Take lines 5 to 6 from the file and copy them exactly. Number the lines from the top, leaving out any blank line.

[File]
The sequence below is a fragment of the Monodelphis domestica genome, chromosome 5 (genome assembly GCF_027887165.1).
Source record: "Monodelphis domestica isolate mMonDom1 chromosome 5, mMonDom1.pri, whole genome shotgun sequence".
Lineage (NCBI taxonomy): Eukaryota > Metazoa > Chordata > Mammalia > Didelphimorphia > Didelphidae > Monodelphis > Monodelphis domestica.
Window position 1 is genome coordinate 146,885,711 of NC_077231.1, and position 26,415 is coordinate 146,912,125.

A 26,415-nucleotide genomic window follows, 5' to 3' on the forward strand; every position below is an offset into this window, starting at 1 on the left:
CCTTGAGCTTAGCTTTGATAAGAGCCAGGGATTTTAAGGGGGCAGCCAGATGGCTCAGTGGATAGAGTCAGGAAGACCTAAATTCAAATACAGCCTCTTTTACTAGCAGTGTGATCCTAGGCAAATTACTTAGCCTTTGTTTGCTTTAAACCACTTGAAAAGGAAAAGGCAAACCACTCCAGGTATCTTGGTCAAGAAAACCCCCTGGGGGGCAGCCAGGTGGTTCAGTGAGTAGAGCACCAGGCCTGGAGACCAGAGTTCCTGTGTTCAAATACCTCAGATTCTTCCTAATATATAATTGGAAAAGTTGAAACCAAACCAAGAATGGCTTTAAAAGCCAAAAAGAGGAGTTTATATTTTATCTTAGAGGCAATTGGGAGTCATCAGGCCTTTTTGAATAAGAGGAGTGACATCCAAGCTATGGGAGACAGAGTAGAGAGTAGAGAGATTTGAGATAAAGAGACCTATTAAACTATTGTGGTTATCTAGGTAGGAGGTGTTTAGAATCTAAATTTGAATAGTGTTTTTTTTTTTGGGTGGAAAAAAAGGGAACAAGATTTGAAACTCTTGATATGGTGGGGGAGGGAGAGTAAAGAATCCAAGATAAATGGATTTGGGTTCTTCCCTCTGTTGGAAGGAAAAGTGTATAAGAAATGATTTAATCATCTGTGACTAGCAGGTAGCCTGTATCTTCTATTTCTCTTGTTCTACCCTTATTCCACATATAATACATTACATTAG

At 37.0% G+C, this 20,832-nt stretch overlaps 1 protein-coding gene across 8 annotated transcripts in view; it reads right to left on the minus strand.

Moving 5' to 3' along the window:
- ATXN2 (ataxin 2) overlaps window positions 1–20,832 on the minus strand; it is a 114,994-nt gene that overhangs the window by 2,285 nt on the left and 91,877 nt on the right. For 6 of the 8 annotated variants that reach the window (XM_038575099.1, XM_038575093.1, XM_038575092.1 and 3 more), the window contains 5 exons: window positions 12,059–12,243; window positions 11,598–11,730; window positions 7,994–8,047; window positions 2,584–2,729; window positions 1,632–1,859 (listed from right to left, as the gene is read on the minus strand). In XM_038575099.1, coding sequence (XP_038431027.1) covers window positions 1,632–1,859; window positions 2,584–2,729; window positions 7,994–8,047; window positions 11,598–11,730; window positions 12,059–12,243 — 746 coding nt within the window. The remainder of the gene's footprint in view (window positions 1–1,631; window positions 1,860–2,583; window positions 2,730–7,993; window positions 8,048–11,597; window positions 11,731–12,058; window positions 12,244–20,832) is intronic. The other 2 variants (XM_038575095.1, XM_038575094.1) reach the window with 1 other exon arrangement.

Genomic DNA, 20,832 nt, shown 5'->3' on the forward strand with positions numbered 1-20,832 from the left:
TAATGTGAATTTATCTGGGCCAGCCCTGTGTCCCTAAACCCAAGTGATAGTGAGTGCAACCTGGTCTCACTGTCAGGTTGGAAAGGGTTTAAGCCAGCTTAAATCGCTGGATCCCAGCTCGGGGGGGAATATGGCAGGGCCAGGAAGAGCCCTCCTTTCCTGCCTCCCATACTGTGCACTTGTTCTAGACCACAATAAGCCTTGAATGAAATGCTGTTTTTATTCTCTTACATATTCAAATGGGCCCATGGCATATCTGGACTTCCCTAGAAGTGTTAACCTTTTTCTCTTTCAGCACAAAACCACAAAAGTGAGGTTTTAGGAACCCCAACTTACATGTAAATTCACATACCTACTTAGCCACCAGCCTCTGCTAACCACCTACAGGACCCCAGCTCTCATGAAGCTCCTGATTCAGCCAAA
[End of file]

A 26,415-nucleotide genomic window follows, 5' to 3' on the forward strand; every position below is an offset into this window, starting at 1 on the left:
CCTTGAGCTTAGCTTTGATAAGAGCCAGGGATTTTAAGGGGGCAGCCAGATGGCTCAGTGGATAGAGTCAGGAAGACCTAAATTCAAATACAGCCTCTTTTACTAGCAGTGTGATCCTAGGCAAATTACTTAGCCTTTGTTTGCTTTAAACCACTTGAAAAGGAAAAGGCAAACCACTCCAGGTATCTTGGTCAAGAAAACCCCCTGGGGGGCAGCCAGGTGGTTCAGTGAGTAGAGCACCAGGCCTGGAGACCAGAGTTCCTGTGTTCAAATACCTCAGATTCTTCCTAATATATAATTGGAAAAGTTGAAACCAAACCAAGAATGGCTTTAAAAGCCAAAAAGAGGAGTTTATATTTTATCTTAGAGGCAATTGGGAGTCATCAGGCCTTTTTGAATAAGAGGAGTGACATCCAAGCTATGGGAGACAGAGTAGAGAGTAGAGAGATTTGAGATAAAGAGACCTATTAAACTATTGTGGTTATCTAGGTAGGAGGTGTTTAGAATCTAAATTTGAATAGTGTTTTTTTTTTTGGGTGGAAAAAAAGGGAACAAGATTTGAAACTCTTGATATGGTGGGGGAGGGAGAGTAAAGAATCCAAGATAAATGGATTTGGGTTCTTCCCTCTGTTGGAAGGAAAAGTGTATAAGAAATGATTTAATCATCTGTGACTAGCAGGTAGCCTGTATCTTCTATTTCTCTTGTTCTACCCTTATTCCACATATAATACATTACATTAG